He didn’t start, but it didn’t matter. He didn’t even have to say anything.
But once Stephen Curry hit a 3-point shot with 1:51 remaining in overtime Monday night, he emphatically said what fans in the Moda Center in Portland, Oregon, already knew.
Curry, who missed the last three weeks after suffering a sprained MCL in his right knee, came off the bench to score 40 points — including an NBA-record 17 in overtime — in the Golden State Warriors’ 132-125 win against the Portland Trail Blazers to take a 3-1 series lead.
“I love this game and love playing and love competing and really, really missed being out there with my teammates,” Curry said after the game. “To help our team get a win tonight in that kind of fashion and whatnot, that was a good feeling in that moment to be back on the floor and be playing.”
The Warriors could advance to the Western Conference finals as soon as Wednesday should they win Game 5 in Oakland, and that’s potentially not the only upcoming Curry news this week.
The NBA MVP Award could be announced as early as Tuesday, and Curry — who led the Warriors to a record 24-0 start and finished the season with a record 73 regular-season wins — is a shoo-in to win for the second year in a row. He would be the 11th player to win back-to-back MVP awards. The last player to do that was LeBron James, who was with the Miami Heat when he got the award in 2012 and 2013.
There’s another bit of history looming: Curry could be the first player in NBA history to receive a unanimous vote. James (2013) and Shaquille O’Neal (2000) both came one vote shy of a unanimous selection.
And if there ever was a year for a unanimous MVP, it’s this year for Curry. He’s the first player in NBA history to average at least 30 points a game despite playing less than 35 minutes per game (his exact numbers: 30.1 points, 34.2 minutes). Curry also obliterated the NBA single-season record for 3-pointers scored with 402. To put into context, he set the record last season with 286.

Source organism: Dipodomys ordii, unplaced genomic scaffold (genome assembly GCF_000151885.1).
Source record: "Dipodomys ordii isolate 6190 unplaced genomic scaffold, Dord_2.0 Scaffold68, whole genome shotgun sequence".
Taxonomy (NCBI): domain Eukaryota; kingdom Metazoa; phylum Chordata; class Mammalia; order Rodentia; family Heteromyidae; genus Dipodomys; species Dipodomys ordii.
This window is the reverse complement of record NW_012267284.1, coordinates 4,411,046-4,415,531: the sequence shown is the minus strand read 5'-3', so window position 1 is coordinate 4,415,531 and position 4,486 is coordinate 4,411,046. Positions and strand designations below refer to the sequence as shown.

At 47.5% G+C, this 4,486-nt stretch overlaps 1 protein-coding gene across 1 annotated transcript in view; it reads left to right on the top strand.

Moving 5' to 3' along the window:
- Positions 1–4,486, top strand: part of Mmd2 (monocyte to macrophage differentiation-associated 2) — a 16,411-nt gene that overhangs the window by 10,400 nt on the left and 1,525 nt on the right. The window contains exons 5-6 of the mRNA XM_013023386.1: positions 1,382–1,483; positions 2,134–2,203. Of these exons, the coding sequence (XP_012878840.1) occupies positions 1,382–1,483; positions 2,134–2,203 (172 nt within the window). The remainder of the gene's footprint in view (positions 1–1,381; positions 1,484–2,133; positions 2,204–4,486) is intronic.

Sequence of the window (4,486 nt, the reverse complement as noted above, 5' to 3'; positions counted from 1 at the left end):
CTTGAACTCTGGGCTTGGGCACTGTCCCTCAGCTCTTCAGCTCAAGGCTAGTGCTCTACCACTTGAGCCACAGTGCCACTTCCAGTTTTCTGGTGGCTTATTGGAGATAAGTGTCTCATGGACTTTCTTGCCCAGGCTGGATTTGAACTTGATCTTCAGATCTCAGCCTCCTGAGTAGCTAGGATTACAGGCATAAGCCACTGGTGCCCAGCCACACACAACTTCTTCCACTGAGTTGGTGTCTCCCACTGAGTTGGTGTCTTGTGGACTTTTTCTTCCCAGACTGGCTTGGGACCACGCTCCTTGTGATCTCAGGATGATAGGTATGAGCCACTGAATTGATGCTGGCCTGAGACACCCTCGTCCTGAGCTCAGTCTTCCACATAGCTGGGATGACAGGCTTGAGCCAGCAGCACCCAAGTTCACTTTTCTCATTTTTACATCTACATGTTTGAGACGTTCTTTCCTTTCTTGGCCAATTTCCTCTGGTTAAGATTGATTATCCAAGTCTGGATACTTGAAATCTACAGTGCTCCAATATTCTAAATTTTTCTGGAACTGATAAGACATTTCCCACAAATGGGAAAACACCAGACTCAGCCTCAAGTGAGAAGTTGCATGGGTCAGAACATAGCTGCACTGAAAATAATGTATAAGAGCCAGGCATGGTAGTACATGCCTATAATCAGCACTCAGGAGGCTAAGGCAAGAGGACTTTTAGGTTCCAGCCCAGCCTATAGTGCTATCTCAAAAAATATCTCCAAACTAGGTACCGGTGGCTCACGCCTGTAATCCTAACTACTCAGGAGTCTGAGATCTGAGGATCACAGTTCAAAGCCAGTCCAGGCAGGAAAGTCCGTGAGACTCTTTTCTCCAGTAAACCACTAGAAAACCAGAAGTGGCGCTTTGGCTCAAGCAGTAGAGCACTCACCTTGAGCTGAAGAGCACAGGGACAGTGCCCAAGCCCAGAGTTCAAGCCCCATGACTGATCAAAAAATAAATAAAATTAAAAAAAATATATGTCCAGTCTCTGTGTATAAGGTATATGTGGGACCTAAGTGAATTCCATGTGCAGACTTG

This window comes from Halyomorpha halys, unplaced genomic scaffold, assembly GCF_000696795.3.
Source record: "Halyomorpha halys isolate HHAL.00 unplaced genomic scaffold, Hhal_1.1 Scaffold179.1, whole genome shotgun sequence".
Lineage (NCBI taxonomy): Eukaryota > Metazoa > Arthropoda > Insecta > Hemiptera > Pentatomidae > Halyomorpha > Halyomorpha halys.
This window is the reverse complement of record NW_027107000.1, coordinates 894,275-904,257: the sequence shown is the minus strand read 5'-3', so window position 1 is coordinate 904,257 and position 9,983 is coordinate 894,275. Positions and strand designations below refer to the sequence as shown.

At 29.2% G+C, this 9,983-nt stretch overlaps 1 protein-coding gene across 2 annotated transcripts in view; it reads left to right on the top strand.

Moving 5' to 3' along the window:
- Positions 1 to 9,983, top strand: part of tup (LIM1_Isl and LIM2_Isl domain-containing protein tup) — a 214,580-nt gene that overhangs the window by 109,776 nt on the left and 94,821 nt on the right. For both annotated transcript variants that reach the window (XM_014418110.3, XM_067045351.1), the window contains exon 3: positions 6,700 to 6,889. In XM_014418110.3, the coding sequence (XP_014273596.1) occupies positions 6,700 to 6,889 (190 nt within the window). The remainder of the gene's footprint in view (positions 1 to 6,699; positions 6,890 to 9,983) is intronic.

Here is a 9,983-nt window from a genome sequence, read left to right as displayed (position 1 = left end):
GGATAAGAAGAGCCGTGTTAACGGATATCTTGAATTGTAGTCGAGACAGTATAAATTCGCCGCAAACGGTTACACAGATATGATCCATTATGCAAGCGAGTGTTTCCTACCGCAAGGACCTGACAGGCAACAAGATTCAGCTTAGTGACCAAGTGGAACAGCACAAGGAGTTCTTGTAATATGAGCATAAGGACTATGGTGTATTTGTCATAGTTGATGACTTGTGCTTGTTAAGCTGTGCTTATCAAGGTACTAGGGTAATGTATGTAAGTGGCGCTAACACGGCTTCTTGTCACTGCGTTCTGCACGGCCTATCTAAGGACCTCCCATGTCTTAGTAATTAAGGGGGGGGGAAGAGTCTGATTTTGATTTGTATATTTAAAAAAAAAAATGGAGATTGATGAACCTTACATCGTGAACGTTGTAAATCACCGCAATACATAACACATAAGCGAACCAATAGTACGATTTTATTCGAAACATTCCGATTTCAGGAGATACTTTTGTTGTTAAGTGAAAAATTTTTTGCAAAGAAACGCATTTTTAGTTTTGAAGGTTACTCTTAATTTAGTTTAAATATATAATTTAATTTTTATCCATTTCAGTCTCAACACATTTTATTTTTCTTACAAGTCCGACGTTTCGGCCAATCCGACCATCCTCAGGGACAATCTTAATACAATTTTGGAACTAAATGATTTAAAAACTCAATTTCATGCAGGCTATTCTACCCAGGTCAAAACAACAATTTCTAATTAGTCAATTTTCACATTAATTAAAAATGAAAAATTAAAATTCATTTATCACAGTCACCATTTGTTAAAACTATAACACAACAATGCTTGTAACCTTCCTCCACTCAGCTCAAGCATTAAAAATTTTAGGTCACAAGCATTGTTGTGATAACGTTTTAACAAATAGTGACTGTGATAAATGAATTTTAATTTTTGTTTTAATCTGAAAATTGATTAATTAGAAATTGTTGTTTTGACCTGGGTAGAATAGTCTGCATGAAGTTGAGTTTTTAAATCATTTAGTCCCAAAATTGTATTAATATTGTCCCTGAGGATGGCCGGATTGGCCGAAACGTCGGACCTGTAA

“I’ve been telling him congratulations, because I felt like I knew since December,” forward Draymond Green said Monday. “So it didn’t feel like this monumental occasion. It didn’t feel that way because I’ve been knowing for six months now.”
The reigning MVP admitted it took a while to get back into the flow Monday night. In his first game since April 24, Curry, who played 37 minutes, missed his first nine 3-point shots, but that slump was temporary. Muscle memory kicked in.
“My confidence never wavered,” Curry said. “I don’t think you shoot nine shots from 3 without making one if you don’t have confidence.”
Curry’s performance shocked even his coach, Steve Kerr.
“I expected what I saw early,” Kerr said. “I expected a lot of rust. I don’t think anybody could have predicted the explosion. I figured he’d find his stroke and make a few shots, but that was crazy.”
Curry said he will continue to receive treatment on his knee — which he conceded was sore after the game — during the playoffs. And while he noticed it while playing Monday, he said the knee didn’t limit him from being aggressive.
After Game 4, Kerr started his press conference with an announcement.
“Steph will start on Wednesday night, in case anyone was wondering.”
There was audible chuckling by the media. Kerr then smiled.
“No? Nobody was wondering?”